Beth Orton - Kidsticks - Albums - Reviews - Soundblab

Beth Orton - Kidsticks

by Rob Taylor Rating:9 Release Date:2016-05-27
 
Going back twenty years, I recall Beth Orton’s harmonically-rich and beautifully modulated voice being an integral part of the post-rave come down. Orton’s silver tones always seemed to me to have a refreshing aloofness about them, cloaked in electronic sound, she seemed to be observing life from a middle distance. I didn’t perceive much intimacy, more an unsentimental but assured matter-of-factness. Anyway, for me Beth Orton’s music was both a perfect respite, and a touch clubby, so my legs could engage in the sort of horizontal shuffling that happened at 6.00am after a night of physical excess.
 
Kidsticks sees a wonderful and very confident return to that time, the music again cloaked in an assemblage of electronic sounds that cycle between the dynamic and the wistful, the lofty and the sweet-toned. Vocal overdubbing is occasionally used to layer the sound, filling the void between various sorties of electronic sound effects. To give some tracks the requisite clout, like ‘Snow’, some judicious bass thunders over proceedings. Mostly though, the electronics are orchestrated in only a mildly obtrusive way, never mistaking that Kidsticks is essentially a vehicle for Orton’s vocal performance.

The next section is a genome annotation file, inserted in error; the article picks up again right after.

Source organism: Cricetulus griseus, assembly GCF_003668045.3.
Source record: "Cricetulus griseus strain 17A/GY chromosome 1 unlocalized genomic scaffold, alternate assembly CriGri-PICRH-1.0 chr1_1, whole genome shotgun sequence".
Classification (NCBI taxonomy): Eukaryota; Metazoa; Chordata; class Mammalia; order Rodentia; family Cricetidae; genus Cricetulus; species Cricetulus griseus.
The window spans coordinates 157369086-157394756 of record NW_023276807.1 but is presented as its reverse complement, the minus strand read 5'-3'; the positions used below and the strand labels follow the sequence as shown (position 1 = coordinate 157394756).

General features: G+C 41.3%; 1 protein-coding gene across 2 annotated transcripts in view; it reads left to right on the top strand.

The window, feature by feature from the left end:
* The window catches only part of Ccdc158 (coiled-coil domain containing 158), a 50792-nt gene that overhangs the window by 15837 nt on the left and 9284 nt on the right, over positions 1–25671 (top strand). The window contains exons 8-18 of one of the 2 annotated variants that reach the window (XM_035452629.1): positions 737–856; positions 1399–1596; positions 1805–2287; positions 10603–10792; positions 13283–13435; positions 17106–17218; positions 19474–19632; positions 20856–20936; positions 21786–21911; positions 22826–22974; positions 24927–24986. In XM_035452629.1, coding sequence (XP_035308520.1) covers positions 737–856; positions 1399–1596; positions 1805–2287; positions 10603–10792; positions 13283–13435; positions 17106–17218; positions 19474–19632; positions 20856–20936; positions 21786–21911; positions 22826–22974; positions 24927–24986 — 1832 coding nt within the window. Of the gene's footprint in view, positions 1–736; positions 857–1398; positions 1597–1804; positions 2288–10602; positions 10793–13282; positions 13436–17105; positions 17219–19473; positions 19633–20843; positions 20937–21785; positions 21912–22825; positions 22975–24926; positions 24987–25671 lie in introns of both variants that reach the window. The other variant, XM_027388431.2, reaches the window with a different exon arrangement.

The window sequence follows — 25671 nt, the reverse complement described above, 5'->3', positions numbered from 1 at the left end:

What surprised me, not having acquainted myself with much since Trailer Park and Central Reservation, was Orton’s mature voice soaring well above yesteryear's phlegmatic cool of ‘Stolen Car’ and ‘Central Reservation’. With age it seems that Orton has added dimension to her voice. Not only is there is a warm ambience, but also a sonority which isn’t strained or forced. The cadence of her voice implies relaxation and intimacy, like she’s revealing stuff about herself in real time. Gone is the brooding detachment that I remember from the early days. Maybe, like others, she just stopped popping the Es.
 
The electronics on Kidsticks interplay perfectly with Orton’s voice, allowing space to emphasise certain phrases, stretching her voice to reveal its full range and capability.  More emotion instilled in her phrasing, and a smokiness and a poignancy that is genuinely arousing, and occasionally touching. On ‘Dawnstar’ the light ambient orchestration is the perfect foil to Orton’s almost Joni Mitchell-like lullaby. A gorgeous folk tale and redolent of the golden age of singer-songwriting; enough in itself for me to apprehend what a class offering Beth Orton has become after all this time. 
 
Beth Orton’s music deserves re-evaluation. On this evidence, she will continue to evolve for another three decades into a songwriter of some standing, and one of England’s finest.
   
 
 
 
  
 
 
 
 
 
 
 
 

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